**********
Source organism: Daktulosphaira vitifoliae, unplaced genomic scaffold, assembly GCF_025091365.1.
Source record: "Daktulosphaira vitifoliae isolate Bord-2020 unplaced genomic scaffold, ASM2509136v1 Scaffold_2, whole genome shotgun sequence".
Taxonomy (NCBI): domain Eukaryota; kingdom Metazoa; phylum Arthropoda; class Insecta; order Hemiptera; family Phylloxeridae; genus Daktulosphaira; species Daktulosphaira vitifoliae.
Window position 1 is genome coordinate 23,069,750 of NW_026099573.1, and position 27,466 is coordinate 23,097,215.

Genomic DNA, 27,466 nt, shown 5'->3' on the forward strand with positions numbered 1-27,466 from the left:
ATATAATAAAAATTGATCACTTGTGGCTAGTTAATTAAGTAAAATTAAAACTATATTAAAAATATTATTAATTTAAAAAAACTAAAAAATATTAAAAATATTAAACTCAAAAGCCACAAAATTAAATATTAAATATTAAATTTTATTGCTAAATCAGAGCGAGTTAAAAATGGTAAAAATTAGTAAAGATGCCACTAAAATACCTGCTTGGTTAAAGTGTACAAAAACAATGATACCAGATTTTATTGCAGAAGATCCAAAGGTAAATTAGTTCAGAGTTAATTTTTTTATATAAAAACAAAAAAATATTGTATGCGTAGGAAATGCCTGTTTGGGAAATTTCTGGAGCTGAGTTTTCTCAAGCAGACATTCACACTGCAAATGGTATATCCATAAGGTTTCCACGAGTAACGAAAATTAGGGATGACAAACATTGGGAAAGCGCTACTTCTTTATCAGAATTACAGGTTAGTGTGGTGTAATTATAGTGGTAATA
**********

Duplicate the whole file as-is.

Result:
Source organism: Daktulosphaira vitifoliae, unplaced genomic scaffold, assembly GCF_025091365.1.
Source record: "Daktulosphaira vitifoliae isolate Bord-2020 unplaced genomic scaffold, ASM2509136v1 Scaffold_2, whole genome shotgun sequence".
Taxonomy (NCBI): domain Eukaryota; kingdom Metazoa; phylum Arthropoda; class Insecta; order Hemiptera; family Phylloxeridae; genus Daktulosphaira; species Daktulosphaira vitifoliae.
Window position 1 is genome coordinate 23,069,750 of NW_026099573.1, and position 27,466 is coordinate 23,097,215.

Genomic DNA, 27,466 nt, shown 5'->3' on the forward strand with positions numbered 1-27,466 from the left:
ATATAATAAAAATTGATCACTTGTGGCTAGTTAATTAAGTAAAATTAAAACTATATTAAAAATATTATTAATTTAAAAAAACTAAAAAATATTAAAAATATTAAACTCAAAAGCCACAAAATTAAATATTAAATATTAAATTTTATTGCTAAATCAGAGCGAGTTAAAAATGGTAAAAATTAGTAAAGATGCCACTAAAATACCTGCTTGGTTAAAGTGTACAAAAACAATGATACCAGATTTTATTGCAGAAGATCCAAAGGTAAATTAGTTCAGAGTTAATTTTTTTATATAAAAACAAAAAAATATTGTATGCGTAGGAAATGCCTGTTTGGGAAATTTCTGGAGCTGAGTTTTCTCAAGCAGACATTCACACTGCAAATGGTATATCCATAAGGTTTCCACGAGTAACGAAAATTAGGGATGACAAACATTGGGAAAGCGCTACTTCTTTATCAGAATTACAGGTTAGTGTGGTGTAATTATAGTGGTAATA